At the beginning of 2018, shares traded for as much as $2.50 but over the following months quickly declined to around $1.00/ share where the company was able to conclude its financing package. By the end of 2018, shares in the company hit below $0.60/share followed by another plummet in share price to around $0.30/share by mid-February 2019.
Even at $0.60/share it was difficult to understand the value of Nemaska. In simple terms, at around $0.60/share Nemaska carried a valuation around $500 million while Orocobre floated around $750 million. As we are aware, Orocobre is an early stage lithium chemical producer with its primary lithium brine asset located in the Northwestern region of Argentina where it produces approximately 12,000 T LCE.
Of course, there are many differences between the two companies but ultimately both are expected to produce lithium hydroxide and carbonate and have a long-life asset. The point being drawn is that for only a slight increase in valuation, an investor could purchase shares in a company that is already producing lithium chemicals backed by Toyota Tsusho. This was a clear indication that much of the upside was already built into Nemaska and the balance of the value would take some time to unlock.
Given the rollercoaster ride in the lithium exploration and production business over the past few years coupled with the obvious risks associated to bringing a new lithium chemical facility to market it was difficult to find an entry point on the stock. I still have not taken a long position in the company but have always remained a significant supporter of the integrated operations on the foundation that the world needs more lithium chemicals.
Nemaska Going Forward
In the past weeks, the company has reported that previous estimates have materialized much higher than initially expected. For anyone that has experience in bringing a mining asset to market, especially when the production of chemicals is required, can certainly understand that projects take longer than expected to come online and incur costs higher than initial projected.
Although I did expect additional capital to be required, I did not expect it to happen so early into the construction cycle which caught the industry off-guard and sent shock waves throughout the financial community. We only need to look at Orocobre who has not been able to ramp production at their Olaroz-Cauchari basin project to nameplate capacity of 17,000T LCE/year. In fact, the company has recently confirmed that it expects Year over Year production to remain flat at around 12,000 T LCE/ year.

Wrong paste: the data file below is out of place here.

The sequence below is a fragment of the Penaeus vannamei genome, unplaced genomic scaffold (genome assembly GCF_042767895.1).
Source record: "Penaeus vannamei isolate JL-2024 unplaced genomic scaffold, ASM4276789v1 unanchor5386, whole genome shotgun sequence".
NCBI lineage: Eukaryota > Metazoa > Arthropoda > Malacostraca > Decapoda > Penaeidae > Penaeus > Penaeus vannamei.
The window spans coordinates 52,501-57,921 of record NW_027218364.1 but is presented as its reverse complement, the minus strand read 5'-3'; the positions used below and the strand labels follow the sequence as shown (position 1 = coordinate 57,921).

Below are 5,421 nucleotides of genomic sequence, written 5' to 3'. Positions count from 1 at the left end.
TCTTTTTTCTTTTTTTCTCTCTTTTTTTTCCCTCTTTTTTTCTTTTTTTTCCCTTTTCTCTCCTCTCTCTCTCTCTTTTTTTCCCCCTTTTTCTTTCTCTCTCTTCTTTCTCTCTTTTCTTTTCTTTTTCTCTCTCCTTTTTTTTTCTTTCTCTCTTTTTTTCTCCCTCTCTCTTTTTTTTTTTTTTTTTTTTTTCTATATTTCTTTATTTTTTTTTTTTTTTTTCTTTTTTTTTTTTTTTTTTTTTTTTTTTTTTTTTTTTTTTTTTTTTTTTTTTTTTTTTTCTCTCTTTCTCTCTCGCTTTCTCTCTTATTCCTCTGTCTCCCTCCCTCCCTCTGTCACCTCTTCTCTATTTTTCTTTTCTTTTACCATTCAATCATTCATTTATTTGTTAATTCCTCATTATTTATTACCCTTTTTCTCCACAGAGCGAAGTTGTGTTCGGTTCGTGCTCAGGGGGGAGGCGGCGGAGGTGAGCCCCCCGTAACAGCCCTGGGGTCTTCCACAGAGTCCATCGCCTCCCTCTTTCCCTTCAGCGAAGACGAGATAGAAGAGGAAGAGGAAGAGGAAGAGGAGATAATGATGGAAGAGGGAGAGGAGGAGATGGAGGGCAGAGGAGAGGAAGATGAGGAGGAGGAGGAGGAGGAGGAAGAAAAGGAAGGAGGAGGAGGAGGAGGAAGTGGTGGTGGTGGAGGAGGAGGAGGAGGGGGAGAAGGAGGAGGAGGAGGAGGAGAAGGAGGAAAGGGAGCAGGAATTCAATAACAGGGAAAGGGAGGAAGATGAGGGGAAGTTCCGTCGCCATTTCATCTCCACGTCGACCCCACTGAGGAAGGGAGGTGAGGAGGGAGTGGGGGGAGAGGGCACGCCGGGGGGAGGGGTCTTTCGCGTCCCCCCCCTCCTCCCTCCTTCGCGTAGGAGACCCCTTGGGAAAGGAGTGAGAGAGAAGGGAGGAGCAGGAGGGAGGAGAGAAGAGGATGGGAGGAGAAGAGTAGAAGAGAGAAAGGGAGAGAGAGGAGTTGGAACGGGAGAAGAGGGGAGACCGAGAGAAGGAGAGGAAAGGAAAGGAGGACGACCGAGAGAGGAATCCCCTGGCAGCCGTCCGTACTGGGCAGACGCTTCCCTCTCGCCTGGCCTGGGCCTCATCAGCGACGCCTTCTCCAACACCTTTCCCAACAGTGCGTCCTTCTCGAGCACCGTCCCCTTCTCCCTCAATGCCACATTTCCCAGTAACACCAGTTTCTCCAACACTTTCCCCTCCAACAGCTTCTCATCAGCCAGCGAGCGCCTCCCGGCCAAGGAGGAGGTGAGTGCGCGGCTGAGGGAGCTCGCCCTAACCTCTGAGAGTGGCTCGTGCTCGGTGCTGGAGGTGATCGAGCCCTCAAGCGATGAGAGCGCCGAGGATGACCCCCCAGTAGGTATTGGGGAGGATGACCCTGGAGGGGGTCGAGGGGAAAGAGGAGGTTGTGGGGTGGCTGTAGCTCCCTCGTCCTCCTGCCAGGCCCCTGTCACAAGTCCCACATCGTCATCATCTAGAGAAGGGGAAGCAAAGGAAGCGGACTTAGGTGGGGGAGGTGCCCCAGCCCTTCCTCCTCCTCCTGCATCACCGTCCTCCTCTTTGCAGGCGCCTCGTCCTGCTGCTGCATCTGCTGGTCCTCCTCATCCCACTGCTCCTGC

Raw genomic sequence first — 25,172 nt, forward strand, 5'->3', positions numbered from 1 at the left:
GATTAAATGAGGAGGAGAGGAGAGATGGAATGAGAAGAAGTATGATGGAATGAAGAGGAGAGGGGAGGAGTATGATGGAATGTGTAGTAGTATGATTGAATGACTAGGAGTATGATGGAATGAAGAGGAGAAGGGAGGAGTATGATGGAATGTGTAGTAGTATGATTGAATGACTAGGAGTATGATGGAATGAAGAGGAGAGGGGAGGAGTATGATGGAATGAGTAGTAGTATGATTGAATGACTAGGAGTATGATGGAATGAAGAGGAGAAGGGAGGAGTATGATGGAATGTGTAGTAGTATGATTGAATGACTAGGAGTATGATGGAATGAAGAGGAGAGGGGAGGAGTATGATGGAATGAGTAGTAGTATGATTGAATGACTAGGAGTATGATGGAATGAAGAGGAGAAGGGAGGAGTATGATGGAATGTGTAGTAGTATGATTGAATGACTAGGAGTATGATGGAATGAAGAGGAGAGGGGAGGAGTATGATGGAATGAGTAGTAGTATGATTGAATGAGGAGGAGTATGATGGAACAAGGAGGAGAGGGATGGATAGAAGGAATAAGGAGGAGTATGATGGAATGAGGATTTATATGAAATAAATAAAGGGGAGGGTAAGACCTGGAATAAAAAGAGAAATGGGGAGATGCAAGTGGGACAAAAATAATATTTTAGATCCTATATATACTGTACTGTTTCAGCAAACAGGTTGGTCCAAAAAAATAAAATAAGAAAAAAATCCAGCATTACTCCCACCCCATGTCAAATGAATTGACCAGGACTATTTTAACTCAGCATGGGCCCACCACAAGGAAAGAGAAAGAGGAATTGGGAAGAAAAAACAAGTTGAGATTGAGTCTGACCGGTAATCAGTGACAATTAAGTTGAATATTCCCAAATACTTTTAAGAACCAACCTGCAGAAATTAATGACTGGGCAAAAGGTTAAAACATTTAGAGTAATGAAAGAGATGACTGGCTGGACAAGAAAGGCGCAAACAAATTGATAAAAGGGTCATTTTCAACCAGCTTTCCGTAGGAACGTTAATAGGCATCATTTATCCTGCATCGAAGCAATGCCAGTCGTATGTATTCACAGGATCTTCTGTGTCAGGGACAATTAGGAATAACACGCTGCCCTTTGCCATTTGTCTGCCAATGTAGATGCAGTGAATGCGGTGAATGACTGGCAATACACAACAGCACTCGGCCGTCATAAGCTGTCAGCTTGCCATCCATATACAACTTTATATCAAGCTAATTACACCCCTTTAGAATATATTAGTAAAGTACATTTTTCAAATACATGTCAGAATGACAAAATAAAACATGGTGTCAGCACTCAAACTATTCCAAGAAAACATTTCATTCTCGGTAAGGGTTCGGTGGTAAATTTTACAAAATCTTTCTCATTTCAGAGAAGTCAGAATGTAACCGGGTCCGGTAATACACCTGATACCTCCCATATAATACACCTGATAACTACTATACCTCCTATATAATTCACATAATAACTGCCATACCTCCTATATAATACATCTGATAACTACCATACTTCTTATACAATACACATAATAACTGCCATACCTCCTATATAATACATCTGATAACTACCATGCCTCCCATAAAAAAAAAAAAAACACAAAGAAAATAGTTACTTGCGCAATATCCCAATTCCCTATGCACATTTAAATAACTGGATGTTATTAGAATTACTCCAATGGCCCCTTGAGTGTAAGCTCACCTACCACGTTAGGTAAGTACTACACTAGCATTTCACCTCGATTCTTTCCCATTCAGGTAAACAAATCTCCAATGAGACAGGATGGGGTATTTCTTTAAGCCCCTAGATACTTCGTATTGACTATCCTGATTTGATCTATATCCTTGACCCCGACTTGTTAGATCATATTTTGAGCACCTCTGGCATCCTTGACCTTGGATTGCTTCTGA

Looking forward, as the company actively seeks to finance a gap of around $375M it is possibly best to wait on the sidelines until the financing package is presented to shareholders. For anyone who is buying ahead of the financing package being completed only needs to look at what happened in 2018. Considering the time constraints that the company is challenged with they will either need to dilute the company shareholders which can only be assessed once the information is provided by the company. There is also a great risk that the company does not conclude the financing and a buyer is sought for the entire company.
To be clear, I am a great supporter of the company’s management team to build an integrated lithium facility from mine to chemical production in Canada and feel confident that this project will move forward. The world needs more lithium so new capacity will come to market. As a point of reference, many called for an “end of the world” scenario for Orocobre who is now in production, generating significant cash flow while repaying its debt. The former Canada Lithium asset located in the Val d’Ore region is now controlled by one of the largest lithium battery manufacturers in the world, CATL, who currently produces spodumene concentrate.
More so than ever, there could be a buying opportunity for either short-term profiteering or long-term value creation but this will be entirely contingent on the outcome of the financial package that the company puts together.
Still waiting for an entry point.
Author Disclosure: I wrote this article myself, and it expresses my own opinions. I am not receiving compensation for it. I hold no position in any company who stock is mentioned in this article. This article covers one or more junior stocks. Readers are cautioned about the risk associated with investing in these stocks. Content is not investment advice.
Livio Filice is a professional in the clean tech and renewable energy industries with over a decade of experience. He has spent over 6 years developing various segments of the lithium supply chain working with companies involved in lithium exploration, production, battery production, power electronics and energy storage technology integrations. He has authored nearly 200 articles focused on the lithium battery supply chain. Livio can be found on Twitter @liviofilice